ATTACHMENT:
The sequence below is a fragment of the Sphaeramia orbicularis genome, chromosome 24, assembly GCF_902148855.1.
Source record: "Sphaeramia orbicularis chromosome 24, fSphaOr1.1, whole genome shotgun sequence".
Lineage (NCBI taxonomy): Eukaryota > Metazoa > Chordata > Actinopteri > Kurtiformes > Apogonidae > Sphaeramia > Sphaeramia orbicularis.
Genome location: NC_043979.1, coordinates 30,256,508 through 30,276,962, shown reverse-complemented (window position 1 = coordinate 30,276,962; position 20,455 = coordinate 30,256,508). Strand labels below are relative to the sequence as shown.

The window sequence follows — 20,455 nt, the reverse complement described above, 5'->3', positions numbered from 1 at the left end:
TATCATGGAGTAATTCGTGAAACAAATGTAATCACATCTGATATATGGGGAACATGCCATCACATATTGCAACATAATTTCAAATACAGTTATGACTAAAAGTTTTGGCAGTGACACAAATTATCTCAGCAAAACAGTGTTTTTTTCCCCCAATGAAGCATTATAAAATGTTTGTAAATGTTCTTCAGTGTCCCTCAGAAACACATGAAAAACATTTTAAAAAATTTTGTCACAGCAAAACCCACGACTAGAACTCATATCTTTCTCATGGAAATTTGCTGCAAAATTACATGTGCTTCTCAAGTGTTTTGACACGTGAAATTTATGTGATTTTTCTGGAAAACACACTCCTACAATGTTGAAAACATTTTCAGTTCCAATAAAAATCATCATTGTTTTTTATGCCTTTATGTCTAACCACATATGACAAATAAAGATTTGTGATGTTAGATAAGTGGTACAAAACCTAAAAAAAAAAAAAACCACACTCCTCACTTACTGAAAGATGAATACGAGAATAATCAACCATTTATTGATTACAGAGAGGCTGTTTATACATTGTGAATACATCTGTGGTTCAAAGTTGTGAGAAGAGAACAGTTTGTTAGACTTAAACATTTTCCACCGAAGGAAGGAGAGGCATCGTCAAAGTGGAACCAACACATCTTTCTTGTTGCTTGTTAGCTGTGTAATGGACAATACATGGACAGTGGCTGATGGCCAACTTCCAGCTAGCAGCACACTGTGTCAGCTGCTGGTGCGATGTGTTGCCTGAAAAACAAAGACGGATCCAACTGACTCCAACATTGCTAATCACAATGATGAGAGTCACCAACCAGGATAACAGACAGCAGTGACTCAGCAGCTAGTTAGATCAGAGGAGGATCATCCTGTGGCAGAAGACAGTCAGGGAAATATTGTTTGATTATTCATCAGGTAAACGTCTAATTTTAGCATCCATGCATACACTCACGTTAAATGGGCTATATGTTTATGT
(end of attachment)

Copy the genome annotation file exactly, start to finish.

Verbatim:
The sequence below is a fragment of the Sphaeramia orbicularis genome, chromosome 24, assembly GCF_902148855.1.
Source record: "Sphaeramia orbicularis chromosome 24, fSphaOr1.1, whole genome shotgun sequence".
Lineage (NCBI taxonomy): Eukaryota > Metazoa > Chordata > Actinopteri > Kurtiformes > Apogonidae > Sphaeramia > Sphaeramia orbicularis.
Genome location: NC_043979.1, coordinates 30,256,508 through 30,276,962, shown reverse-complemented (window position 1 = coordinate 30,276,962; position 20,455 = coordinate 30,256,508). Strand labels below are relative to the sequence as shown.

The window sequence follows — 20,455 nt, the reverse complement described above, 5'->3', positions numbered from 1 at the left end:
TATCATGGAGTAATTCGTGAAACAAATGTAATCACATCTGATATATGGGGAACATGCCATCACATATTGCAACATAATTTCAAATACAGTTATGACTAAAAGTTTTGGCAGTGACACAAATTATCTCAGCAAAACAGTGTTTTTTTCCCCCAATGAAGCATTATAAAATGTTTGTAAATGTTCTTCAGTGTCCCTCAGAAACACATGAAAAACATTTTAAAAAATTTTGTCACAGCAAAACCCACGACTAGAACTCATATCTTTCTCATGGAAATTTGCTGCAAAATTACATGTGCTTCTCAAGTGTTTTGACACGTGAAATTTATGTGATTTTTCTGGAAAACACACTCCTACAATGTTGAAAACATTTTCAGTTCCAATAAAAATCATCATTGTTTTTTATGCCTTTATGTCTAACCACATATGACAAATAAAGATTTGTGATGTTAGATAAGTGGTACAAAACCTAAAAAAAAAAAAAACCACACTCCTCACTTACTGAAAGATGAATACGAGAATAATCAACCATTTATTGATTACAGAGAGGCTGTTTATACATTGTGAATACATCTGTGGTTCAAAGTTGTGAGAAGAGAACAGTTTGTTAGACTTAAACATTTTCCACCGAAGGAAGGAGAGGCATCGTCAAAGTGGAACCAACACATCTTTCTTGTTGCTTGTTAGCTGTGTAATGGACAATACATGGACAGTGGCTGATGGCCAACTTCCAGCTAGCAGCACACTGTGTCAGCTGCTGGTGCGATGTGTTGCCTGAAAAACAAAGACGGATCCAACTGACTCCAACATTGCTAATCACAATGATGAGAGTCACCAACCAGGATAACAGACAGCAGTGACTCAGCAGCTAGTTAGATCAGAGGAGGATCATCCTGTGGCAGAAGACAGTCAGGGAAATATTGTTTGATTATTCATCAGGTAAACGTCTAATTTTAGCATCCATGCATACACTCACGTTAAATGGGCTATATGTTTATGT